There’s really no arguing that.  I know this because I was trying to make a case when I took Jimmy to my favorite coffee shop.  I had been so excited to bring Jimmy along to the Amsterdam Café on Magnolia, where you could get hookahs and sit out on the back patio.

Careful what you wish for…

After a few minutes with the hookah, Jimmy deduced that it must be OK to light up some Mary Jane.  “Dude, a doctor wrote me a prescription for it!”  How do I argue with that?  Having successfully sold Jimmy on the phenomenon that is the hookah, he was eager to see what it’d be like to smoke some of his medicine out of the contraption we were renting.  For those of you that follow my music career, you’ll remember that Amsterdam Café is where I had my first gig.  So it was with creeping anxiety that I tried to persuade Jimmy to hold off on the medication.  But alas, out walked Mos, the extremely wonderful owner of the establishment.  Jimmy being a very social guy, we ended up conversing for several minutes.  I remember the exact moment Mos realized what scent was in the air.

This was more or less the end of my days at Amsterdam Café.  Mos didn’t call us out, but I wasn’t really able to feel comfortable there anymore.  This was rather unfortunate for me, given that the gig was only a week away.

Although I’ve been writing and playing music for over a decade, this was one of the few times anyone had offered me a show.  I was going to be opening for two formidable acts, Eddie Gomez and Hello, I’m Chris.  I was assured by Mos that Chris attracted a big crowd, and that the last time he played there the place was packed.  I did my best to tell everyone and put a lot of thought into the set I was going to play.  Then the day came…

Ah jeez was I nervous!  I had told damn near every one of my friends, some old some new.  I sent out emails in multiple installments, determined to get a big crowd for what I was convinced would be an incredible show.

Careful what you wish for…

I had forgotten to account for the most important factor of my show: it was taking place in the Los Angeles area.  Oh yes, there’s lots of people in this town, and they’re all into the arts.  But they also have twenty other people that invited them to something and they’re extremely tired and they don’t feel like driving and they don’t live in the Valley.   And this is ironically the exact reason I love living in this town…

Were I to live in Lincoln, Nebraska, I could send out a bunch of emails and expect people to show up.  Roanoke, Virginia?  Sure thing people would make it out.  Austin, Texas?  Hell, even with everything going on there’re still plenty of people with nothing to do there.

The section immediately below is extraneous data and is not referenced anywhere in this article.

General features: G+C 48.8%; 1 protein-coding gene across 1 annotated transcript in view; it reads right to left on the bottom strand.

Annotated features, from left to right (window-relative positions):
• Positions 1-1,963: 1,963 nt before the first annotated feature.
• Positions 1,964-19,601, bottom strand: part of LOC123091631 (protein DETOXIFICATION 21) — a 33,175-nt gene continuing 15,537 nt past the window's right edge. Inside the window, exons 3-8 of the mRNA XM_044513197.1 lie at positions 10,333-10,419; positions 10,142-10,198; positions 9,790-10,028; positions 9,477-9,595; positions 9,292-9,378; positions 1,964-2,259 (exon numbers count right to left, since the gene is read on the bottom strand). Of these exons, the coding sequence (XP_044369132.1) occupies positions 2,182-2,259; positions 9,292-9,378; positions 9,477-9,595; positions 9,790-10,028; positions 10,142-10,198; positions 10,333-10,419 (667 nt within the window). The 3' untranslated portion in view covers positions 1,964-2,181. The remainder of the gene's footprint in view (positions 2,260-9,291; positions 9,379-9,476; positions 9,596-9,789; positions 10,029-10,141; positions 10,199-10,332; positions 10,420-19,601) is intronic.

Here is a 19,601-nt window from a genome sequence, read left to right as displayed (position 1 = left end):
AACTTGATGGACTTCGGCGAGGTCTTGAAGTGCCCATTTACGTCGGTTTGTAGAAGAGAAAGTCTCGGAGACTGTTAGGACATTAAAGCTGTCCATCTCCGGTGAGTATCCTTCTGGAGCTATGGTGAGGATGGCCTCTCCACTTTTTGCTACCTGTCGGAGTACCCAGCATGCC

This was a reality I already knew about Los Angeles, but for some reason did not allow myself to remember when I pumped myself up for the show.  I stalled the show for fifteen minutes, convinced that there were more people on the way that were held up in traffic.  Thus far: one of my coworkers, my good friends and neighbors Eric and Kelly, and a handful of people that were there for the main act. 

The crowd was so much bigger in my head.  Jimmy had promised me he was going to round up the housemates and make it to the show, and I was really hoping he would follow through.

Careful what you wish for…

With more than half of my set done, a crew of five of my housemates finally arrived, rounded up by the very reliable yet not particularly punctual Jimmy.  I finished the song I was playing and began what was to be a shout out to Jimmy.  As I started to speak I was cut off by Jimmy’s holler:

“Jesse Gavin’s a faggot!”  Jimmy’s wasn’t looking directly at me when he yelled it, but turned afterwards with a mischievous grin to make sure I knew it was him. 

Well, alright.  On to the next song…

I finished my rather stifled set and said some hello’s before the next act started.  Towards the end of the Eddie Gomez set and well into the Hello, I’m Chris set, my group of housemates, all of whom seemed to be under some sort of influence, seemed to have mistaken this small coffee house for a Frat Party.  There’s a slew of differences between the two, but what stuck out the most was the loud talking.  Some circles, including the coffee shop circles, would call it “shouting”.

This did not go unnoticed.

After the show was done I thanked Mos and Chris Hawley for the opportunity and hung out with my neighbors.  I felt myself in that detached mode where I was amongst those having fun but couldn’t quite cut loose myself.  Something was eating away at me.  I’d been spending all this time in Los Angeles pursuing the music scene, and this seemed to be the culmination of the two months I’d been there.  But was that what I wanted to do?

I had planned to meet up with my housemates out at a bar, but it turns out they got distracted by the wavy lines following their hands when they moved them, and were still hanging out at home.  I walked in to a warm reception.  Jimmy was in the living room practicing soccer moves in the 12 square feet of floor space.  While he worked on his skills, Jimmy broke down the show for me.